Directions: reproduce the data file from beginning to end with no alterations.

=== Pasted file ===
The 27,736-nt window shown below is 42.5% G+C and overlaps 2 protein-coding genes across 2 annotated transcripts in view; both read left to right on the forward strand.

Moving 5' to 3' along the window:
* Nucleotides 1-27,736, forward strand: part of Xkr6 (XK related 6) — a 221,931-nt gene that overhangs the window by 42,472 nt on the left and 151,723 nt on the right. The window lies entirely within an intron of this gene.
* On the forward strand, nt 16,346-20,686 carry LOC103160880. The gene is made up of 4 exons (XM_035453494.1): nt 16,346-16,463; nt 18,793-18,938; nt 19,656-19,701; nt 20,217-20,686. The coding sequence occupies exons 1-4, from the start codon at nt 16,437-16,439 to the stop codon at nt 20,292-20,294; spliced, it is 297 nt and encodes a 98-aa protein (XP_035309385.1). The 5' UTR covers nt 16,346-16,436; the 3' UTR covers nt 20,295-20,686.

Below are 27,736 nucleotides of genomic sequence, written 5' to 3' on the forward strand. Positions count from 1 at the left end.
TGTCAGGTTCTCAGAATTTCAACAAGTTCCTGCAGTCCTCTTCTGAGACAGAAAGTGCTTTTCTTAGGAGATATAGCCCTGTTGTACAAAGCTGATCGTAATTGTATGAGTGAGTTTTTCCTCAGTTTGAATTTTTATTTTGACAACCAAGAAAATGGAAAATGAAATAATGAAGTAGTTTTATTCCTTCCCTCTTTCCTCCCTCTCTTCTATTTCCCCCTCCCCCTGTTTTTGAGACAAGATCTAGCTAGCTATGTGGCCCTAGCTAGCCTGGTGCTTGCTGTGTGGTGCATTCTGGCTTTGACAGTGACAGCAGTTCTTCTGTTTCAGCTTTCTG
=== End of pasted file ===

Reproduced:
The 27,736-nt window shown below is 42.5% G+C and overlaps 2 protein-coding genes across 2 annotated transcripts in view; both read left to right on the forward strand.

Moving 5' to 3' along the window:
* Nucleotides 1-27,736, forward strand: part of Xkr6 (XK related 6) — a 221,931-nt gene that overhangs the window by 42,472 nt on the left and 151,723 nt on the right. The window lies entirely within an intron of this gene.
* On the forward strand, nt 16,346-20,686 carry LOC103160880. The gene is made up of 4 exons (XM_035453494.1): nt 16,346-16,463; nt 18,793-18,938; nt 19,656-19,701; nt 20,217-20,686. The coding sequence occupies exons 1-4, from the start codon at nt 16,437-16,439 to the stop codon at nt 20,292-20,294; spliced, it is 297 nt and encodes a 98-aa protein (XP_035309385.1). The 5' UTR covers nt 16,346-16,436; the 3' UTR covers nt 20,295-20,686.

Below are 27,736 nucleotides of genomic sequence, written 5' to 3' on the forward strand. Positions count from 1 at the left end.
TGTCAGGTTCTCAGAATTTCAACAAGTTCCTGCAGTCCTCTTCTGAGACAGAAAGTGCTTTTCTTAGGAGATATAGCCCTGTTGTACAAAGCTGATCGTAATTGTATGAGTGAGTTTTTCCTCAGTTTGAATTTTTATTTTGACAACCAAGAAAATGGAAAATGAAATAATGAAGTAGTTTTATTCCTTCCCTCTTTCCTCCCTCTCTTCTATTTCCCCCTCCCCCTGTTTTTGAGACAAGATCTAGCTAGCTATGTGGCCCTAGCTAGCCTGGTGCTTGCTGTGTGGTGCATTCTGGCTTTGACAGTGACAGCAGTTCTTCTGTTTCAGCTTTCTG